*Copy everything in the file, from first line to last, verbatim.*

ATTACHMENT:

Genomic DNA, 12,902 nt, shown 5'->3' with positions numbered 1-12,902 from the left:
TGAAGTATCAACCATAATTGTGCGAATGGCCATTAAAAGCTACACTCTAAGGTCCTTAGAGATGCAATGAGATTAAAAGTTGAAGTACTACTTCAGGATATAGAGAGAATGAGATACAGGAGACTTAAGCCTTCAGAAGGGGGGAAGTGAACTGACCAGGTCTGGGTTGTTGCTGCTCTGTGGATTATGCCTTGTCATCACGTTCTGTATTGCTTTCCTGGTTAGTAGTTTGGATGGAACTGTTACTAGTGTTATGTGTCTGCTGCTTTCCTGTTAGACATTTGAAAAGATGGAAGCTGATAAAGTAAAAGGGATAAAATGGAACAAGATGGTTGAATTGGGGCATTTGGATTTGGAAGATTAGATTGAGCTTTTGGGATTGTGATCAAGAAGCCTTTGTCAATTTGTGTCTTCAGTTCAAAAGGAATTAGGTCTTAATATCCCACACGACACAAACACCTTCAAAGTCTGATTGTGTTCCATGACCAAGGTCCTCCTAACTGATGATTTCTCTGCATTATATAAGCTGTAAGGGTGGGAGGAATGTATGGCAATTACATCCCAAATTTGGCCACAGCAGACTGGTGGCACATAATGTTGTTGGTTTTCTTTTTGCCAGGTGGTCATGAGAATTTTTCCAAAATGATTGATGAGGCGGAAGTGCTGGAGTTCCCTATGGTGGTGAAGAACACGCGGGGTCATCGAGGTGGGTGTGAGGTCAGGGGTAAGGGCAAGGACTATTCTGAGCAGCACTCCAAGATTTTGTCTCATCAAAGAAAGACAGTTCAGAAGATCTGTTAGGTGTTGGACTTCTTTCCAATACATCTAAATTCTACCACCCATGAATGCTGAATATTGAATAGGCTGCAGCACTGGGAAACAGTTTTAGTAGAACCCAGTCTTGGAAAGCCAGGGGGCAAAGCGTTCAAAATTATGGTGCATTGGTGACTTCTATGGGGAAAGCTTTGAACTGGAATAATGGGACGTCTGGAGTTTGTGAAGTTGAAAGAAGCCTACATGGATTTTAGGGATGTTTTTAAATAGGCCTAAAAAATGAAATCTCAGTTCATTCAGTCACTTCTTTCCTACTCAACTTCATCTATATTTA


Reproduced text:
Genomic DNA, 12,902 nt, shown 5'->3' with positions numbered 1-12,902 from the left:
TGAAGTATCAACCATAATTGTGCGAATGGCCATTAAAAGCTACACTCTAAGGTCCTTAGAGATGCAATGAGATTAAAAGTTGAAGTACTACTTCAGGATATAGAGAGAATGAGATACAGGAGACTTAAGCCTTCAGAAGGGGGGAAGTGAACTGACCAGGTCTGGGTTGTTGCTGCTCTGTGGATTATGCCTTGTCATCACGTTCTGTATTGCTTTCCTGGTTAGTAGTTTGGATGGAACTGTTACTAGTGTTATGTGTCTGCTGCTTTCCTGTTAGACATTTGAAAAGATGGAAGCTGATAAAGTAAAAGGGATAAAATGGAACAAGATGGTTGAATTGGGGCATTTGGATTTGGAAGATTAGATTGAGCTTTTGGGATTGTGATCAAGAAGCCTTTGTCAATTTGTGTCTTCAGTTCAAAAGGAATTAGGTCTTAATATCCCACACGACACAAACACCTTCAAAGTCTGATTGTGTTCCATGACCAAGGTCCTCCTAACTGATGATTTCTCTGCATTATATAAGCTGTAAGGGTGGGAGGAATGTATGGCAATTACATCCCAAATTTGGCCACAGCAGACTGGTGGCACATAATGTTGTTGGTTTTCTTTTTGCCAGGTGGTCATGAGAATTTTTCCAAAATGATTGATGAGGCGGAAGTGCTGGAGTTCCCTATGGTGGTGAAGAACACGCGGGGTCATCGAGGTGGGTGTGAGGTCAGGGGTAAGGGCAAGGACTATTCTGAGCAGCACTCCAAGATTTTGTCTCATCAAAGAAAGACAGTTCAGAAGATCTGTTAGGTGTTGGACTTCTTTCCAATACATCTAAATTCTACCACCCATGAATGCTGAATATTGAATAGGCTGCAGCACTGGGAAACAGTTTTAGTAGAACCCAGTCTTGGAAAGCCAGGGGGCAAAGCGTTCAAAATTATGGTGCATTGGTGACTTCTATGGGGAAAGCTTTGAACTGGAATAATGGGACGTCTGGAGTTTGTGAAGTTGAAAGAAGCCTACATGGATTTTAGGGATGTTTTTAAATAGGCCTAAAAAATGAAATCTCAGTTCATTCAGTCACTTCTTTCCTACTCAACTTCATCTATATTTA